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Victor Eijkhout wrote:TeX by Topic has long been out of print. Now that the publisher has reverted the rights to me, I have decided to make the book freely available in PDF form. Go ahead, download and enjoy it. What you are getting here is a conversion to LaTeX of the original book, which used a non-standard macro package. In other words, you get the text, but not the original formatting.
To the casual observer, TEX
is not a state-of-the-art typesetting system. No flashy multilevel menus and interactive manipulation of text and graphics dazzle the onlooker. On a less superficial level, however, TEX is a very sophisticated program, first of all because of the ingeniousness of its built-in algorithms for such things as paragraph breaking and make-up of mathematical formulas, and second because of its almost complete programmability. The combination of these factors makes it possible for TEX to realize almost every imaginable layout in a highly automated fashion.
Unfortunately, it also means that TEX has an unusually large number of commands and parameters, and that programming TEX can be far from easy. Anyone wanting to program in TEX, and maybe even the ordinary user, would seem to need two books: a tutorial that gives a first glimpse of the many nuts and bolts of TEX, and after that a systematic, complete reference manual
. This book tries to fulfil the latter function. A TEXer who has already made a start (using any of a number of introductory books on the market) should be able to use this book indefinitely thereafter.
In this volume the universe of TEX is presented as about forty different subjects
, each in a separate chapter. Each chapter starts out with a list of control sequences relevant to the topic of that chapter and proceeds to treat the theory of the topic. Most chapters conclude with remarks and examples.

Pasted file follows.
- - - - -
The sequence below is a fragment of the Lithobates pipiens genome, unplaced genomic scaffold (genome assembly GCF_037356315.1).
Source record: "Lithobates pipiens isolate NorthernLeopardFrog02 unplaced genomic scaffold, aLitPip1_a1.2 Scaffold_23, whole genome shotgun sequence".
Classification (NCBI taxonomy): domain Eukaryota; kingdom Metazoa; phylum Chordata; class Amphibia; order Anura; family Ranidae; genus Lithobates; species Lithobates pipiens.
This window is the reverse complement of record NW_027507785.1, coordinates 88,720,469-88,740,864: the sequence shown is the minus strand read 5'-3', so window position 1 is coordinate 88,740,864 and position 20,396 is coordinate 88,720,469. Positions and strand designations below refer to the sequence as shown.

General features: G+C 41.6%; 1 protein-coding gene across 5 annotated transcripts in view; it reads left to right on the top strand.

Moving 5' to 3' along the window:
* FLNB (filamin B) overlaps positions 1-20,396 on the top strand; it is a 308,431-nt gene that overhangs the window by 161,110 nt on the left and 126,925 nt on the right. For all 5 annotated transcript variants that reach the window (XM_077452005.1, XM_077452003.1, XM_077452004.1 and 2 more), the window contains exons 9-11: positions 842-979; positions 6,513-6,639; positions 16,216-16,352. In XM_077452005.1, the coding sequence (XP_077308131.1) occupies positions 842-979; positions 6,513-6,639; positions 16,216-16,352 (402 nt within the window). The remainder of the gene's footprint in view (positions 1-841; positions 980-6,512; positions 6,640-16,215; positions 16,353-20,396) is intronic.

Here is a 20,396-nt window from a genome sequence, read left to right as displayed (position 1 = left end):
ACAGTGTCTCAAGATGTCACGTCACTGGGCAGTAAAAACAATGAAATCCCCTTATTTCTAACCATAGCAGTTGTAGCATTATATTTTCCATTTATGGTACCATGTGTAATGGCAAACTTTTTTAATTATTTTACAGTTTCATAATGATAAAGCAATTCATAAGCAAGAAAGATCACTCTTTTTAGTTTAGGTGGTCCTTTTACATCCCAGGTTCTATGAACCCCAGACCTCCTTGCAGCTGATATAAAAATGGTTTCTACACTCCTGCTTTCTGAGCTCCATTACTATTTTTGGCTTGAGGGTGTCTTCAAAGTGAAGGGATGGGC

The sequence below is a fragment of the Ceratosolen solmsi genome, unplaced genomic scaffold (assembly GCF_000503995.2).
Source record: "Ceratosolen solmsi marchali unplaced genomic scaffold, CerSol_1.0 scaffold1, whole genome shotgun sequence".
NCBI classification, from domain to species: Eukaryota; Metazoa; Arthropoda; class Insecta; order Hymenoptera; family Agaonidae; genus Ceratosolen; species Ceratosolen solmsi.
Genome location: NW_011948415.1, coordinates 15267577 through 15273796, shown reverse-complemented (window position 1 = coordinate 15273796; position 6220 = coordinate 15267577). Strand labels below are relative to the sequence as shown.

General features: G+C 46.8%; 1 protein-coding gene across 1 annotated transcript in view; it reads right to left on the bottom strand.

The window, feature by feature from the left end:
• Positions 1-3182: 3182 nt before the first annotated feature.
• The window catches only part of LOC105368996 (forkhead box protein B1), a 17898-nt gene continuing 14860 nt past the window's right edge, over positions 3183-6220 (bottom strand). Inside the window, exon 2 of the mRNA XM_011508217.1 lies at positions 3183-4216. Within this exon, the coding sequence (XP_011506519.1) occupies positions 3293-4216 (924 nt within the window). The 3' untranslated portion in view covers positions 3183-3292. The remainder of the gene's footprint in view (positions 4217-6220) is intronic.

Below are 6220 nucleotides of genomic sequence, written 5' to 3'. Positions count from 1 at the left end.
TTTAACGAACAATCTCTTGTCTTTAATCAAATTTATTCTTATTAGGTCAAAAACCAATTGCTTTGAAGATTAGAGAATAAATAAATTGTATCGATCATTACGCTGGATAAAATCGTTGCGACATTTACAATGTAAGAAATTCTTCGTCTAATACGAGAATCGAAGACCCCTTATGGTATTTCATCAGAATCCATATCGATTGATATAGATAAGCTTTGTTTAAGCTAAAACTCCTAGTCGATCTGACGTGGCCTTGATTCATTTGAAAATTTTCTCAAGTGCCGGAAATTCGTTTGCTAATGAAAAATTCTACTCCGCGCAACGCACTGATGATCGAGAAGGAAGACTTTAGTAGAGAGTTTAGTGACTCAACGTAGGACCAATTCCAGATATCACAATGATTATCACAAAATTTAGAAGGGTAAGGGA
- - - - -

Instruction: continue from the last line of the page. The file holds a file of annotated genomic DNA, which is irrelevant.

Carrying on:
Globally, the chapters are ordered as follows. The chapters on basic mechanisms are first, the chapters on text treatment and mathematics are next, and finally there are some chapters on output and aspects of TEX’s connections to the outside world. The book also contains a glossary of TEX commands, tables, and indexes by example, by control sequence, and by subject. The subject index refers for most concepts to only one page, where most of the information on that topic can be found, as well as references to the locations of related information.
This book does not treat
any specific TEX macro package. Any parts of the plain format that are treated are those parts that belong to the "core" of plain TEX: they are also present in, for instance, LATEX. Therefore, most remarks about the plain format are true for LATEX, as well as most other formats. Putting it differently, if the text refers to the plain format, this should be taken as a contrast to pure IniTEX, not to LATEX. By way of illustration, occasionally macros from plain TEX are explained that do not belong to the core.